But just how rapidly the new Africans can be integrated into Lutheran congregations is a matter on which there is
disagreement.
The 8000-member Zion Lutheran in Anoka, one of the ELCA’s largest congregations, became home to a Sudanese
worshipping community in April. The immigrant group was seeking a relationship that would lead to full integration —
something that hadn’t been possible at two previous church locations they tried, said Sue Hagen, director of
newcomer relations at Zion.
“Their intention, dream and goal — and ours — is to become a fully integrated congregation,” Hagen said. “But the
barrier is language.”
For now, the 150 members of the Sudanese group are holding Arabic-language services from 2 to 5 p.m. on
Sundays. There are many different ways the two congregations can work together until the language hurdle is
overcome, Hagen indicated, but Zion wants to make sure the Sudanese are comfortable before they come together
with Zion members in one worshipping community.
Most of the Sudanese live in Anoka and Coon Rapids, and many are employed at the Vision Ease Lens optical
goods company in nearby Ramsey. They come from two different tribes in southern Sudan, and their Christian
background is in the Roman Catholic, Episcopalian, or native Mission Church of Africa denominations, Hagen said,
but these have not been stumbling blocks to their uniting as Lutheran Christians in the United States.
Their spiritual leader, Mawien Ariik, who studied the theology of the Coptic Christian Church in Cairo, Egypt, is taking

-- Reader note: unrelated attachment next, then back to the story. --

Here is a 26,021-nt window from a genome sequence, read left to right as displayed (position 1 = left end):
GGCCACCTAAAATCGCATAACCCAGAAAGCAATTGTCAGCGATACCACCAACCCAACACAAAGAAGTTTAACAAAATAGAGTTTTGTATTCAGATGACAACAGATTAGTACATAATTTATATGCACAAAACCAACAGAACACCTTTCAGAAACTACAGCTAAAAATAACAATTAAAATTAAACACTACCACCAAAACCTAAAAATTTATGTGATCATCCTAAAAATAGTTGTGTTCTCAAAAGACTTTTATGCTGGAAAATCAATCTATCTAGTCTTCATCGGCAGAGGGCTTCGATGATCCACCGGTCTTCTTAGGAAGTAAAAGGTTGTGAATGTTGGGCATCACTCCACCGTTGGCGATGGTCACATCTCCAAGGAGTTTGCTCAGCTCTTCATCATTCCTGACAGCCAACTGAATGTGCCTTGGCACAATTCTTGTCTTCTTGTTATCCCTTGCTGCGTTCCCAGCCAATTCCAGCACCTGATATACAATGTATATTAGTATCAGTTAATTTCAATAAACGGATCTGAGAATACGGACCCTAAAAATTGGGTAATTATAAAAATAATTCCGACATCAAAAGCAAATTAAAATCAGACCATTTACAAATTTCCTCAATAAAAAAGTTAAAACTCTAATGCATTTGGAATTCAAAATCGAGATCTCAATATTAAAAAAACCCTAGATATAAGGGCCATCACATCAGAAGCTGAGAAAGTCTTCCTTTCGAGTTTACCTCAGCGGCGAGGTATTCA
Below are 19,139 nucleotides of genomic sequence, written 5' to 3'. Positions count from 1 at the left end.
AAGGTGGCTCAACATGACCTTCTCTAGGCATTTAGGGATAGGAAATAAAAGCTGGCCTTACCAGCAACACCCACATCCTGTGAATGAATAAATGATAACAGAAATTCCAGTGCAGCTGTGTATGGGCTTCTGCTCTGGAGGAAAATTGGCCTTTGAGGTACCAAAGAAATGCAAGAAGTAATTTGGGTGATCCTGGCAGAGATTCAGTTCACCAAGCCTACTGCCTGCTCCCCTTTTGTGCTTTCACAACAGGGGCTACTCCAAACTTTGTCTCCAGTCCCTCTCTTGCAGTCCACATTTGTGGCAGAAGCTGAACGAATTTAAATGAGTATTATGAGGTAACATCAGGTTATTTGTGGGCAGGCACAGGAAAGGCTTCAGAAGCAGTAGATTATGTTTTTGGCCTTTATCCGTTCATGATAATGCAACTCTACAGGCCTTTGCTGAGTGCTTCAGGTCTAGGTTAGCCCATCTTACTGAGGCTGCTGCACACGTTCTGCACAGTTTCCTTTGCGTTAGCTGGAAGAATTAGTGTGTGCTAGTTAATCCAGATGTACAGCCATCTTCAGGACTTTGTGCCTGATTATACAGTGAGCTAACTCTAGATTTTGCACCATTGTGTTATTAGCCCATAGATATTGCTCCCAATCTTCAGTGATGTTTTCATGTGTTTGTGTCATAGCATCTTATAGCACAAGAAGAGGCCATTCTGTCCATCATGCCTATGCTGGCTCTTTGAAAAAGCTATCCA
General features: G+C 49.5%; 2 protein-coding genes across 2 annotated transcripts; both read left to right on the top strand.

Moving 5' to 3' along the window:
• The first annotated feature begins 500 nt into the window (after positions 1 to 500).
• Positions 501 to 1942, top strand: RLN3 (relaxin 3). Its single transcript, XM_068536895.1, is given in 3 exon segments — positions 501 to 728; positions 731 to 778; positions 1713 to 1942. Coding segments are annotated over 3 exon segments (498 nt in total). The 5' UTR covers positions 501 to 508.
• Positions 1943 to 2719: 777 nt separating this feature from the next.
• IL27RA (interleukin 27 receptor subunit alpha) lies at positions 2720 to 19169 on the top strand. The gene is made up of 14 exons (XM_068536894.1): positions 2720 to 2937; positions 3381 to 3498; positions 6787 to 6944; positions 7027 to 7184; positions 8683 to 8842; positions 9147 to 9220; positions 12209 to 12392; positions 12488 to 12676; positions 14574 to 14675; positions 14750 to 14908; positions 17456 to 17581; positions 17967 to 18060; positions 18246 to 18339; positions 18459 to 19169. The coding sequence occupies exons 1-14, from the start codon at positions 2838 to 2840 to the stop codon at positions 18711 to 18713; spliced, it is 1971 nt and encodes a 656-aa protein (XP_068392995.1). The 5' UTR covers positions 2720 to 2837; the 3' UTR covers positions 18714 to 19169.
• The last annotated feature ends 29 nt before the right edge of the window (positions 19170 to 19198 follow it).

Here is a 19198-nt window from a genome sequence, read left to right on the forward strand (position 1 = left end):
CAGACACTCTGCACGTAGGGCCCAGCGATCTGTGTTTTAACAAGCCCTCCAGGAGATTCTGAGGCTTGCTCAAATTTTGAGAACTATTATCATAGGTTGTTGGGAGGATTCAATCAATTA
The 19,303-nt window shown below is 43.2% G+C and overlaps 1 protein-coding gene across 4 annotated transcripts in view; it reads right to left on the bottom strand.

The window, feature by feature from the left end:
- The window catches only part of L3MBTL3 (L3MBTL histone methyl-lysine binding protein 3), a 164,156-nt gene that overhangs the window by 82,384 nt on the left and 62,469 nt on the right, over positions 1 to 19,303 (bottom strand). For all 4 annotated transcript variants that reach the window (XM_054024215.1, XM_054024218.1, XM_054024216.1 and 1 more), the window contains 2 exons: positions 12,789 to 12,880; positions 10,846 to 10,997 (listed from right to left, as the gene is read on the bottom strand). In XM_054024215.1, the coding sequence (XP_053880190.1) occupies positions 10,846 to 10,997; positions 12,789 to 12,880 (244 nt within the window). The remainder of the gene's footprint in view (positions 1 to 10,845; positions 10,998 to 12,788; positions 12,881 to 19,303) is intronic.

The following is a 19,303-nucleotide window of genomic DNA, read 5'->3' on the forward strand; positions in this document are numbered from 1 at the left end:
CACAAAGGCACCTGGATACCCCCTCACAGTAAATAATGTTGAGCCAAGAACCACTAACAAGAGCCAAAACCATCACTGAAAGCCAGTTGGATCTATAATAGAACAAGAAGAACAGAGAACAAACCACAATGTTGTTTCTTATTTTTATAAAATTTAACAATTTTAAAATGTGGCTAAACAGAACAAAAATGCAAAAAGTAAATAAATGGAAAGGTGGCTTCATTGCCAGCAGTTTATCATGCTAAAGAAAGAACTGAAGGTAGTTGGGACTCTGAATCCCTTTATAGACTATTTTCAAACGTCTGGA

courses at Luther Seminary to become a licensed lay minister, the Zion leader explained.
Pastor Cherian, as the leader of the Minneapolis Synod’s Agora ministry is called, has worked closely with the Zion
and Sudanese leaders in establishing their partnership. Raised and ordained in the Orthodox Christian Church in
India, he also holds doctorates from Oxford University and Luther Seminary. And he is a strong advocate of a
speedy process of integration for the African immigrants.
“I am very much goal-oriented,” Cherian declared. “I believe in only one church.”
The Agora director doesn’t think it will take longer than 10 years for the African immigrant groups to blend in and
become fully united with American partner congregations.
Unlike the Scandinavian immigrant groups, who took several generations to unify, the current African newcomers must
learn the English language quickly if they are to survive, he explained. In the case of Zion, Cherian said, the
Sudanese, although they speak Arabic, are actually “fluent” in English since that was the nation’s language in its
days as a British colony.
Other factors that will speed the unifying process at Zion, he said, are that Sudanese children are already being
integrated into the Sunday School and youth programs, some Sudanese men are taking part in joint Bible studies
and reading Scripture at Sunday morning services, and family-to-family connections are being established.
“I’m not waiting for it to happen,” Cherian asserted. “You need intentional effort. That’s what I am doing because
that is the only way we can make our church a diverse church.”
At Prince of Peace Lutheran in Brooklyn Park, the 3600-member ELCA congregation launched a partnership with a
group of 30 to 40 Liberian Christians living in the area a year ago. Pastor Cherian has also worked closely with this
partnership.
The Rev. Ron Prasek, pastor of Prince of Peace, said he believes the Liberian congregation, which has been given
space for a Sunday afternoon worship service, is growing. And he is optimistic that the process of integration is